Otosclerosis is a condition in which there is an overgrowth of bone
in the space behind the eardrum (middle ear) and in the inner ear. Symptoms
include tinnitus (such as ringing in the ears), dizziness, and some hearing
loss, with severe hearing loss (deafness) developing as the middle and inner
ear become less functional.
The cause of otosclerosis is unknown, although it may be
hereditary. Hearing loss from otosclerosis is usually noticed between the ages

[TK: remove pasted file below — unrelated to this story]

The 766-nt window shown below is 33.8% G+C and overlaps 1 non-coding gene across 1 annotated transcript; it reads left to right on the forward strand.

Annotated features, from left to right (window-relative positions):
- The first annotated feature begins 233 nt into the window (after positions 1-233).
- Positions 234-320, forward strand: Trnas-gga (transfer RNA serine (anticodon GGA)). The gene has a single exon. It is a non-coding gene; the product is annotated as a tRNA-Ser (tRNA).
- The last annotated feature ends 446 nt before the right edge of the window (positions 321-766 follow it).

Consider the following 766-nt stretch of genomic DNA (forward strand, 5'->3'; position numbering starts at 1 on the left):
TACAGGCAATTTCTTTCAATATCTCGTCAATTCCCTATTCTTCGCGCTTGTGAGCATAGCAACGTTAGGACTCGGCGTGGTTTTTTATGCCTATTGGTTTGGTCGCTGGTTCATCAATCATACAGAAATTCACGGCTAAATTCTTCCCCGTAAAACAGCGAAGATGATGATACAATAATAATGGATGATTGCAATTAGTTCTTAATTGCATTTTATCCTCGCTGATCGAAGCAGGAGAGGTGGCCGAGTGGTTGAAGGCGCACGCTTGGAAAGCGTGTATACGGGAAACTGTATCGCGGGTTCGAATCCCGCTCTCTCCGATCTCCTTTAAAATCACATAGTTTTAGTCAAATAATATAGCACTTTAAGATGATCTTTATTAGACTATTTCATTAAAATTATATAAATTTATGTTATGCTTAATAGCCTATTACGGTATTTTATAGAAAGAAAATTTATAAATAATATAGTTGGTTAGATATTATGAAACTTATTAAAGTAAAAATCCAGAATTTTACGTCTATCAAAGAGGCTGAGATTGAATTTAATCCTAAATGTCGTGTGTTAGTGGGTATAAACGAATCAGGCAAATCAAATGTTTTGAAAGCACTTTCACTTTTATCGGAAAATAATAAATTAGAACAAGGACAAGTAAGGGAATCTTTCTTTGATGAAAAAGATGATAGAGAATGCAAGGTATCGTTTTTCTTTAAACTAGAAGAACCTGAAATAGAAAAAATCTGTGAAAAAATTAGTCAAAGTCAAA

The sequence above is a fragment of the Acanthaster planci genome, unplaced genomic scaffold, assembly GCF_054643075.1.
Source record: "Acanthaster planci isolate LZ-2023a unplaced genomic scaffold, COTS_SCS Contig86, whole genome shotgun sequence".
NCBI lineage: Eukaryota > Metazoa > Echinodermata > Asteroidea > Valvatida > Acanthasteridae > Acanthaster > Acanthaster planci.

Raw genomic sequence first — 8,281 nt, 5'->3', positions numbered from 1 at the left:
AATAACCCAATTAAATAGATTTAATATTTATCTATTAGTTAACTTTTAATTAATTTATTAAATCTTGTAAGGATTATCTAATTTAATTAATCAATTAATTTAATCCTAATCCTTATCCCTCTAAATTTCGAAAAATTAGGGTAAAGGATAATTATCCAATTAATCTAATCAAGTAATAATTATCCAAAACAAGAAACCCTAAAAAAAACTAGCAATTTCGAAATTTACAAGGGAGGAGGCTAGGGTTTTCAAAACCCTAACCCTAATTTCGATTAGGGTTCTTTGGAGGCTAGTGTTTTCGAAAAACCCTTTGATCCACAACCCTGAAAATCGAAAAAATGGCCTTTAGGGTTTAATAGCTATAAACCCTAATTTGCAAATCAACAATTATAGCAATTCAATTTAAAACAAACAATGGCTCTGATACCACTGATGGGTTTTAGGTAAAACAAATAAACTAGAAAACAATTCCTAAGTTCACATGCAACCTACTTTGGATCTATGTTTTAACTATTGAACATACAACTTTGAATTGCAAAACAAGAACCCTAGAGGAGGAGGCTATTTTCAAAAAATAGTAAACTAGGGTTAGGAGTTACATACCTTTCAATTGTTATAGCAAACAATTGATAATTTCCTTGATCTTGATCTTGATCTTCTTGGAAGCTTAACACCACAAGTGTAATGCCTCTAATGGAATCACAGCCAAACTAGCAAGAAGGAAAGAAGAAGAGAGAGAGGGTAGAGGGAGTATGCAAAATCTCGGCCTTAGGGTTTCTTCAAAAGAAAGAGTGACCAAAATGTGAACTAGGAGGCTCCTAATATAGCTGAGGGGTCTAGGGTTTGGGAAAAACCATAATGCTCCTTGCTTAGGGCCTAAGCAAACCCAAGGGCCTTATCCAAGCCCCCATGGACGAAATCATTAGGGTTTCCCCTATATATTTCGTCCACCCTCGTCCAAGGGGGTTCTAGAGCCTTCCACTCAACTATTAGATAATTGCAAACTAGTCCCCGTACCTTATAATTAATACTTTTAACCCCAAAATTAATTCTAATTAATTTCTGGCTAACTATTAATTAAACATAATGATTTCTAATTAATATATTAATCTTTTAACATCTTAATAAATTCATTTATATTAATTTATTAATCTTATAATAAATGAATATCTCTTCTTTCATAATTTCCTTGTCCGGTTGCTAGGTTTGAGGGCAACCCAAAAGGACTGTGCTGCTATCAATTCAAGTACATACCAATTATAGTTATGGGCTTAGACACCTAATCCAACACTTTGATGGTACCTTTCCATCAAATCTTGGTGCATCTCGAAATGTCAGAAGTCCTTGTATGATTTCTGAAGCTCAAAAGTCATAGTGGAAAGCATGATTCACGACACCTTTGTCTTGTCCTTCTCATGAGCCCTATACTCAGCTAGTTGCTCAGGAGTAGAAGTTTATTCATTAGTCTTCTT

of 11 and 30. Women have otosclerosis twice as often as men. The condition may
get worse during pregnancy.
Hearing loss caused by otosclerosis may sometimes be improved by
William H. Blahd, Jr., MD, FACEP - Emergency Medicine & Charles M. Myer, III, MD - Otolaryngology
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